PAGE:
Paul Brashier, vice president of drayage and intermodal at ITS Logistics, discusses the impact of Lunar New Year on the supply chain, port visibility in the last two years, and what lies ahead for the supply chain industry.
Lunar New Year is generally a major time of the year for imports and the transportation associated with it, but this year it was muted, Brashier says. For on thing, there’s too much inventory sitting idle in DCs and warehouses throughout North America — not just retail, but commodity-based as well. “Right now, we're seeing that we're not going to have much of a lift,” he says. “We’re keeping the same cadence of low volumes that we saw in December and probably are not going to see any lift until we get into Q3 or Q4 of this year.”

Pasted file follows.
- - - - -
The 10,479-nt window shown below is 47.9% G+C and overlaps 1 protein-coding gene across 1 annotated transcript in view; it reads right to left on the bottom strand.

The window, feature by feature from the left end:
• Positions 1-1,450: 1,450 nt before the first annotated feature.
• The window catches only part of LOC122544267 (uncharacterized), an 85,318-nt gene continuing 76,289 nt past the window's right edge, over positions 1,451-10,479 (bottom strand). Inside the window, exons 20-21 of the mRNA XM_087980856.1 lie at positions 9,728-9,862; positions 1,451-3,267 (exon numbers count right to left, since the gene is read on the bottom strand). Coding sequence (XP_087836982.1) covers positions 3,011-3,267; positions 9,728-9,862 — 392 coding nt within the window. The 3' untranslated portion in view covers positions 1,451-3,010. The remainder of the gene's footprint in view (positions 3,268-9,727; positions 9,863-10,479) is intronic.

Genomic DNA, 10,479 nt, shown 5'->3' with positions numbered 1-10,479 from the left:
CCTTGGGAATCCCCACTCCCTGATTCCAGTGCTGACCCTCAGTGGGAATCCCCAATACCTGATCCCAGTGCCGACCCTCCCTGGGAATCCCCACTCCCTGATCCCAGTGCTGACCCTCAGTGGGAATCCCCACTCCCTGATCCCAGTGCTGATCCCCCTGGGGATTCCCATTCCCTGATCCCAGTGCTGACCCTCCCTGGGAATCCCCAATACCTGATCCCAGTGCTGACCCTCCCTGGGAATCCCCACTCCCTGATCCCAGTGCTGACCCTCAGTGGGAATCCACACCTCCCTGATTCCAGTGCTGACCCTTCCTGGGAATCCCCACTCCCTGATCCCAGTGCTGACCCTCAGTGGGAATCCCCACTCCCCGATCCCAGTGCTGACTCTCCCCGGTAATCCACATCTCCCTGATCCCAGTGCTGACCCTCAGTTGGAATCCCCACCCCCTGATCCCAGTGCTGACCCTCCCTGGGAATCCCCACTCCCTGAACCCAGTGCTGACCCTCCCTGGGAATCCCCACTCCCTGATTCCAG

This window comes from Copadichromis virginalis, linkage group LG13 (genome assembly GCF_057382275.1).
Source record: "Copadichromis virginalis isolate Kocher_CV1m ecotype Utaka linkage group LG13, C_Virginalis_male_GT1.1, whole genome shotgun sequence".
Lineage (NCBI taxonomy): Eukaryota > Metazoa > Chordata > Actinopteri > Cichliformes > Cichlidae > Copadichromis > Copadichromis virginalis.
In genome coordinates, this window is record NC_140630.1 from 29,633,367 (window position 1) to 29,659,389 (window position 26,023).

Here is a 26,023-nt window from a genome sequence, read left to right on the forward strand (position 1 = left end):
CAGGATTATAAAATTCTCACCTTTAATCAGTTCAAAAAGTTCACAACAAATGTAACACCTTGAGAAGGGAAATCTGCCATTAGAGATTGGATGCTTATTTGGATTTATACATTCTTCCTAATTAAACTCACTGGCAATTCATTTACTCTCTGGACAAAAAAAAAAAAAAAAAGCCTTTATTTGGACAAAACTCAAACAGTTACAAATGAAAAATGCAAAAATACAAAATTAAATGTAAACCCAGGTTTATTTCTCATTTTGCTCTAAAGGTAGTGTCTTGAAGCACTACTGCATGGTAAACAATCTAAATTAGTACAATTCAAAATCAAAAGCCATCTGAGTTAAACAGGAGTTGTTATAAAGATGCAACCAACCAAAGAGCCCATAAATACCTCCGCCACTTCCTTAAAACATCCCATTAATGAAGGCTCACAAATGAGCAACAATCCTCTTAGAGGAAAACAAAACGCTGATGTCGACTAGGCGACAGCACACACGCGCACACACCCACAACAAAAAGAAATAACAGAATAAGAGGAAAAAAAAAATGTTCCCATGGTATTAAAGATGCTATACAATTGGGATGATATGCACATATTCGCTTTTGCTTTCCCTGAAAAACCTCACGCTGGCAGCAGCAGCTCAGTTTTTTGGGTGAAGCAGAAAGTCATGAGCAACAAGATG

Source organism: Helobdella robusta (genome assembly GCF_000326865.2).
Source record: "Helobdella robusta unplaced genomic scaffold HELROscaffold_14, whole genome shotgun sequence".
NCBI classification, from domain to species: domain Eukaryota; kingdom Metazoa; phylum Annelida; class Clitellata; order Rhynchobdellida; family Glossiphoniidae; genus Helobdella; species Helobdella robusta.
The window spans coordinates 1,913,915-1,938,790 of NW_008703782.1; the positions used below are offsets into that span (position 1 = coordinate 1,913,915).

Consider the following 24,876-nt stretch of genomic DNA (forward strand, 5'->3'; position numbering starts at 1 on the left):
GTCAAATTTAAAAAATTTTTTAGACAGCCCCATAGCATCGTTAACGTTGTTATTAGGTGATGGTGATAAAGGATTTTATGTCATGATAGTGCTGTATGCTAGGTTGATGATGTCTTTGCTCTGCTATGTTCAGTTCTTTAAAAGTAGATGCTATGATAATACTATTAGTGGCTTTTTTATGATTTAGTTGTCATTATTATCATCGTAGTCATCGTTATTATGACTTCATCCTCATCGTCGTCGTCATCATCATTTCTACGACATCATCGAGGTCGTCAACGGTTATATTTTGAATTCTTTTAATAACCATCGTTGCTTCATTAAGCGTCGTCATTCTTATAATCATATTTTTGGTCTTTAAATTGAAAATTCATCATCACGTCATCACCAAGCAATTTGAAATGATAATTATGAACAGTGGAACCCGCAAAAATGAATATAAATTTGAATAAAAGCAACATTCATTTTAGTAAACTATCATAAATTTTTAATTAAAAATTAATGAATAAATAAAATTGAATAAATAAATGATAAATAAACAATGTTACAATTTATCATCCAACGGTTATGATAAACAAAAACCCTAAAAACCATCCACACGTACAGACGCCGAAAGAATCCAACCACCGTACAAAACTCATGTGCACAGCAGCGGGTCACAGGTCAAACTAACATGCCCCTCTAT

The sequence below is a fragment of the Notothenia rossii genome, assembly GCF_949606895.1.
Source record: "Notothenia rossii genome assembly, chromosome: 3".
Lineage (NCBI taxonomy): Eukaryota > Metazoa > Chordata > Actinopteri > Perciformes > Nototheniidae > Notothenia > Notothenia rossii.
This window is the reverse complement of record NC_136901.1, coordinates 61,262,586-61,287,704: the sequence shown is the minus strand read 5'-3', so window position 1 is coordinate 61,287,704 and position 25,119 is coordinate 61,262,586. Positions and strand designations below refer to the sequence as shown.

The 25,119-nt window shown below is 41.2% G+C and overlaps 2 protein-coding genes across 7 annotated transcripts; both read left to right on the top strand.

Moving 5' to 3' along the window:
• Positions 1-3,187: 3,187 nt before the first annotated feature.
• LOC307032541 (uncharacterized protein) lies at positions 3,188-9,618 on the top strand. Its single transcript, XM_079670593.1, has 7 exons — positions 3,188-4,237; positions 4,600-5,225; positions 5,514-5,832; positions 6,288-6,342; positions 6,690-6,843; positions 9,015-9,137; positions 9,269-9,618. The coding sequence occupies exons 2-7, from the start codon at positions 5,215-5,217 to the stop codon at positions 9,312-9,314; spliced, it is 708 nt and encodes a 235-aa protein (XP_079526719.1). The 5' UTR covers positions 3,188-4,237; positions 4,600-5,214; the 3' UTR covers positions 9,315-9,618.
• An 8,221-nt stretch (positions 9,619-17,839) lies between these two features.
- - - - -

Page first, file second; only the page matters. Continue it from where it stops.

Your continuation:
At the same time, so much capacity and infrastructure was put in place over the last 18 months that any lift that comes from Asia is likely to be absorbed fairly easy. “We're not going to see any major disruptions throughout the supply chain when it comes to ports or terminal activity,” Brashier says.
The inflationary pressures that so many companies feel right now is not as big a factor in Brashier’s world. “Drayage costs are down. You're seeing space for a 40-foot box from East Asia at $2,000 [to] $3,000. A year ago, that was $20,000 to $30,000. So anything that might cost some inflationary pressure is not coming from transportation.”
Brashier says efficiency has been maximized in drayage. “Terminals and port authorities are putting in vast amounts of infrastructure to make sure that we don't run into bottlenecks again.” Going forward, that will be a priority for the industry. “We're working ahead of issues and not reacting to them when they occur.”
Timely, incisive articles delivered directly to your inbox.